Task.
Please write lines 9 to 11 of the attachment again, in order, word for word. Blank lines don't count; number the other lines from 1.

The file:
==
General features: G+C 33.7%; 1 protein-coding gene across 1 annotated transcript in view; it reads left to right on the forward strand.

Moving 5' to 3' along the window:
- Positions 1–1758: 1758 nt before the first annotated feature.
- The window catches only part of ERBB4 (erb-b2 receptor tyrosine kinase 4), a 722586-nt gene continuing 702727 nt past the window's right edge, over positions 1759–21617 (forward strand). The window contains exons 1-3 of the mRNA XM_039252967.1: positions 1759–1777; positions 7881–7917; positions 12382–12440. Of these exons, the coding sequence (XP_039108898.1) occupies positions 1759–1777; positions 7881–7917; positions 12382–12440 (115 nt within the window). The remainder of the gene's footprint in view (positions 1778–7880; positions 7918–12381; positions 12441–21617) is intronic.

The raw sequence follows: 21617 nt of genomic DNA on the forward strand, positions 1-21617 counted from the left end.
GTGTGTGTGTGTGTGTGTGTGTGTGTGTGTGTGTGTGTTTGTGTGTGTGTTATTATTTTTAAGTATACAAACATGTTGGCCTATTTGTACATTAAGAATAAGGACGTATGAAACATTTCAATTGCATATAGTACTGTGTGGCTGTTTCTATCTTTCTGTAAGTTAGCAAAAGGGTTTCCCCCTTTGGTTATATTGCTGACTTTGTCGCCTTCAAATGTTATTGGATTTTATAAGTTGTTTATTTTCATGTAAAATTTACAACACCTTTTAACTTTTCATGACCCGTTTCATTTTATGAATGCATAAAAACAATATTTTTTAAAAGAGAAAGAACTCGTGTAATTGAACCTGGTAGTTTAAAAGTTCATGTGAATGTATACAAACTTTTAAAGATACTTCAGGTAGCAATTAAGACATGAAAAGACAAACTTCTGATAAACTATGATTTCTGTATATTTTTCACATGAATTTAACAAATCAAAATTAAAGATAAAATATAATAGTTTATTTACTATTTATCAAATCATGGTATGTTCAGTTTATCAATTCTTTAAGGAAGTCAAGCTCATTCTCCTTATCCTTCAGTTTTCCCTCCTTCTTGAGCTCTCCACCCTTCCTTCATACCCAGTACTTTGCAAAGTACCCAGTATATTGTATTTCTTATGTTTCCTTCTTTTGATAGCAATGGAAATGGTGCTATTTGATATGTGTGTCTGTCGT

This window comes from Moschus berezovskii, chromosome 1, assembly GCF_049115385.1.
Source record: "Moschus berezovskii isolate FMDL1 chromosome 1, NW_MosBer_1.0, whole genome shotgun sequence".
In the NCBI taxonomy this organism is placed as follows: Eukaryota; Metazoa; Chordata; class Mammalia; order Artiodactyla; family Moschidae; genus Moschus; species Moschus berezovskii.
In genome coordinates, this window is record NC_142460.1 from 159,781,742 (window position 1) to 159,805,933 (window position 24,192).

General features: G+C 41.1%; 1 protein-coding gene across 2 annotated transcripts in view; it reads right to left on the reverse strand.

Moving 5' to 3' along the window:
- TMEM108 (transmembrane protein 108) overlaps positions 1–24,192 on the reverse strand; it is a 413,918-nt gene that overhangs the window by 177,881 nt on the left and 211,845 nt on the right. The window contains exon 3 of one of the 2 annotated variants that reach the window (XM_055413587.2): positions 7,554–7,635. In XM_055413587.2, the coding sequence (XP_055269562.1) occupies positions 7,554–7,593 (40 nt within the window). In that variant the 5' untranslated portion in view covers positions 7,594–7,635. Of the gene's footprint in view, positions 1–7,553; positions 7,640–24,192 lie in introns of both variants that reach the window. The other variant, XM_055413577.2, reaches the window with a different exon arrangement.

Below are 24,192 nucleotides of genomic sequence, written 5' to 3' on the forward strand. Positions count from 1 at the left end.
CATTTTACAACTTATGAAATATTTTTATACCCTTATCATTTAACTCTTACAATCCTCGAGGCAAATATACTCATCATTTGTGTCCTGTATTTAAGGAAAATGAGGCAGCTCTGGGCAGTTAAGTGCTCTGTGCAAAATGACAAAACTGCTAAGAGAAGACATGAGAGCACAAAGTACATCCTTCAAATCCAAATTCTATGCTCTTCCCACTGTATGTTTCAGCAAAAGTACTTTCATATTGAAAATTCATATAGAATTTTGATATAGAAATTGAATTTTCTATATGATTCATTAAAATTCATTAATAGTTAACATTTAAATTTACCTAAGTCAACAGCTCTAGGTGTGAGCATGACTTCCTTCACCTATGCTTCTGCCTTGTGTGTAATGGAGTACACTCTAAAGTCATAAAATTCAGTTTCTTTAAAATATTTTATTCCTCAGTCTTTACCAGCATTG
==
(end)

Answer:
In the NCBI taxonomy this organism is placed as follows: Eukaryota; Metazoa; Chordata; class Mammalia; order Artiodactyla; family Moschidae; genus Moschus; species Moschus berezovskii.
In genome coordinates, this window is record NC_142460.1 from 159,781,742 (window position 1) to 159,805,933 (window position 24,192).

General features: G+C 41.1%; 1 protein-coding gene across 2 annotated transcripts in view; it reads right to left on the reverse strand.